Hit & Run: An expat's guide to Dubai

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The Independent Online

Dubai might boast lush beaches, dozens of nightclubs and attract the excruciatingly rich – along with the downright tacky – but don't let that deceive you into thinking it's Ibiza-on-the-Persian-Gulf. The City of Gold is a strict Muslim society, where Ramadan is observed by locals. Drunkenness is banned, as are Public Displays of Affection (kissing and cuddling). In October 2008, the British expatriate couple Michelle Palmer, then 36, and Vince Acors, then 34, were jailed for three months for having sex on a local beach. Now a Dubai-based marketing executive Ayman Najafi, 24, from Palmers Green, and a British tourist Charlotte Lewis, 25, face up to a month in the slammer for allegedly kissing while drunk in a restaurant. It looks like this Middle Eastern tourist trap is a manners minefield – one accidental beach-side slip of the towel and you could face a hefty fine. As a former expat who braved the mores of Dubai's cash-rich, but religiously strict society, here are some tips on how to avoid a jail sentence while soaking up the tax-free lifestyle.



Get a room

If you're getting physical with a love interest or partner you can be fined for kissing in public, in the back of a cab, at night, in the day, in a restaurant, bar, nightclub or outside. It's illegal to be drunk in public, so inebriation isn't an excuse – it's an extended jail term.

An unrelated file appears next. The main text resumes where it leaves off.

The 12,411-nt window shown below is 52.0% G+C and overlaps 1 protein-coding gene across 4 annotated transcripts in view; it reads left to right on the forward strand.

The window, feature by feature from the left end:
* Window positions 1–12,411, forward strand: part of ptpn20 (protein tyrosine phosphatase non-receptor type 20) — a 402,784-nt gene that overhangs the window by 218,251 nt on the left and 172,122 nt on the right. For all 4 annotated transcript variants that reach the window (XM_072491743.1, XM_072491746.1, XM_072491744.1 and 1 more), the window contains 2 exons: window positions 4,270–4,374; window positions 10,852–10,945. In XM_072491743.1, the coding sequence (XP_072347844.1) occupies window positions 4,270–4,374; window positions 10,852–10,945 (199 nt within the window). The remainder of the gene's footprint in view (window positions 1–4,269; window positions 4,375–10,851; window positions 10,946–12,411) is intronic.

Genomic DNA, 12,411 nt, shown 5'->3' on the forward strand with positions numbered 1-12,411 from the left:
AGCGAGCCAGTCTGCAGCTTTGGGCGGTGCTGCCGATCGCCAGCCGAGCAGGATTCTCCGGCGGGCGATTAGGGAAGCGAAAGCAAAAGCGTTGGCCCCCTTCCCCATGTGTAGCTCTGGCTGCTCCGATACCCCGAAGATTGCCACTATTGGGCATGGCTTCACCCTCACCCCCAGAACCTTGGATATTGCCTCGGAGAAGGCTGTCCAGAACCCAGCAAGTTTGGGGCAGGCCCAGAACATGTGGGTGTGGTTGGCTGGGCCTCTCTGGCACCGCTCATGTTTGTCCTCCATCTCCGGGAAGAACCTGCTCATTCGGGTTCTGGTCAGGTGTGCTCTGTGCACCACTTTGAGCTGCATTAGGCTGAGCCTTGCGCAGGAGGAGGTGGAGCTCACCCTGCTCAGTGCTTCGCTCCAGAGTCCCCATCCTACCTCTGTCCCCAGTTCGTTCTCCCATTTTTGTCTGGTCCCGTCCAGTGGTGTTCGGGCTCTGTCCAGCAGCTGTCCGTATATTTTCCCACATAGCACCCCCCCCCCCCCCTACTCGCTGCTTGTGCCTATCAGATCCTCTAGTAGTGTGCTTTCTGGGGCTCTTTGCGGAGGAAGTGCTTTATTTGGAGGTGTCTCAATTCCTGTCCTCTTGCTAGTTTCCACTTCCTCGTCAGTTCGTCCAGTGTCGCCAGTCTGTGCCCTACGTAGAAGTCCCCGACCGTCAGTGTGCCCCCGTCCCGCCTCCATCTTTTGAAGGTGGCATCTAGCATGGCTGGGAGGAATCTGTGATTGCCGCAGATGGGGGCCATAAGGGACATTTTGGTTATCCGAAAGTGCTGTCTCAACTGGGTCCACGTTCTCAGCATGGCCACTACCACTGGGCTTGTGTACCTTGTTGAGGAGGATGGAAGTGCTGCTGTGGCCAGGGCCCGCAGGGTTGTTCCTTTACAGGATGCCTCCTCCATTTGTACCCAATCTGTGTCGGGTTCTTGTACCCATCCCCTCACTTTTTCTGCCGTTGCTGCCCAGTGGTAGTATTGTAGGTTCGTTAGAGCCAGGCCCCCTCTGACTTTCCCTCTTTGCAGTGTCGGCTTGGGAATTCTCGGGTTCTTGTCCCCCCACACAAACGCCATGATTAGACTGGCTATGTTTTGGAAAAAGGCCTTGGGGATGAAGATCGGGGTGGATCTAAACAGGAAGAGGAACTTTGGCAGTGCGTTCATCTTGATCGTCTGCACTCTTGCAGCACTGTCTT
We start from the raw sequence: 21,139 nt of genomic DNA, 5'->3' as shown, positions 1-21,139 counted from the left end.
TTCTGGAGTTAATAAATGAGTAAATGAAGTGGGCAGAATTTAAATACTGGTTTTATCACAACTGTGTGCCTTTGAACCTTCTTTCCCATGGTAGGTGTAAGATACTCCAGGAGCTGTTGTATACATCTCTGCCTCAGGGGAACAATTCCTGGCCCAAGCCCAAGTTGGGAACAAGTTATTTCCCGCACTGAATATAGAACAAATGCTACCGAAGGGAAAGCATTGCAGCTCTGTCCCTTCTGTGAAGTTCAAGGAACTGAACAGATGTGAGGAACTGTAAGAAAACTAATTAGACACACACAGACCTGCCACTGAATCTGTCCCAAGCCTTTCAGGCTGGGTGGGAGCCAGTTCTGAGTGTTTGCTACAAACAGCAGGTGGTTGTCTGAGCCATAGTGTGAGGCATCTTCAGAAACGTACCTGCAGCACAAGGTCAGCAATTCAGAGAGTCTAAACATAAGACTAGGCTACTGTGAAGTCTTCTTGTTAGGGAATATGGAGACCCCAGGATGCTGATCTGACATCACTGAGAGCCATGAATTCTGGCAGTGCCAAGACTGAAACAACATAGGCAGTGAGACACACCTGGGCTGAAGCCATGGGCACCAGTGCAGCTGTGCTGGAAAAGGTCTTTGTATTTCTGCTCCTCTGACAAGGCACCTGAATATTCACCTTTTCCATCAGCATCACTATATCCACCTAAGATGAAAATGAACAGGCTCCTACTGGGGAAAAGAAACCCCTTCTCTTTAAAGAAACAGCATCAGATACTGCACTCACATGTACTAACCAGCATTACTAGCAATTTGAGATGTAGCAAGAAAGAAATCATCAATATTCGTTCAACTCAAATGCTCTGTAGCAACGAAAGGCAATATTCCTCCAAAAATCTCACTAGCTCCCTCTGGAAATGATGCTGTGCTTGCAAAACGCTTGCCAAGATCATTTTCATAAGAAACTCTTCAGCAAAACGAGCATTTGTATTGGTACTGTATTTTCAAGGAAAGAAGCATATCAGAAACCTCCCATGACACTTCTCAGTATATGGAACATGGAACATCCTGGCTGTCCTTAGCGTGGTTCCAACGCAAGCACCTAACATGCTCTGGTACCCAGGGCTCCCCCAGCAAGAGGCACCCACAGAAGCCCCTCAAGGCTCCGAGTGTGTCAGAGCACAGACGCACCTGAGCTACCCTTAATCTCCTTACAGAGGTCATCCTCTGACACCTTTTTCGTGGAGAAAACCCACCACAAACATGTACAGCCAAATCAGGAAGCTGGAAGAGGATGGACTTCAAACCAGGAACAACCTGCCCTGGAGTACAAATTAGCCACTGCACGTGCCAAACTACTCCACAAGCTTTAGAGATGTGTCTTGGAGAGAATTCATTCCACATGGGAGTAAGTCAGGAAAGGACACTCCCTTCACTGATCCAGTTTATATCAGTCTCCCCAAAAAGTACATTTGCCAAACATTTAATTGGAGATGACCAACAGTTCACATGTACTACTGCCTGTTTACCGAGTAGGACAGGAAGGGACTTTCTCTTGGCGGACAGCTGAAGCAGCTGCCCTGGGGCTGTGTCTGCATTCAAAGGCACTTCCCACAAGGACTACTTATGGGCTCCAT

Mind your medicine

If you're a tourist, and you're ill before you fly out to Dubai, limit your intake of medicine, or at least carry a prescription. Dubai's government has banned a long list of common medicinal drugs – including codeine and morphine – which if discovered in your bloodstream can lead to up to four years in prison. Needless to say, recreational drugs prohibited by the British Government are hugely frowned upon.



Observe the local customs

Ladies shouldn't wear a bikini at the shopping mall, or low-cut or revealing tops, certainly not near places of religious significance. It's also best to avoid any potentially intrusive photography – for example around mosques. Swearing and rude gestures could lead to grief from the authorities.

Pay your way

Even if it's easy to get a loan, you should mind your money. Some estimates put 40 per cent of those currently in Dubai's Central Jail as being there for not having paid off their bank debts. If a cheque bounces, it can also land you a short spell at Sheikh Mohammed's Pleasure.



Don't get punch drunk

It's a seriously unwise idea to get into a fight with an Emirati (the local men wearing dishdasha – white traditional robes). Court rulings are decided by a single judge, rather than a jury, and connections can be every bit as important as evidence. If you do get into a fight (and we really, really advise against it), try not to do it when drunk. Or while wearing a bikini. Rob Sharp

What David Beckham did next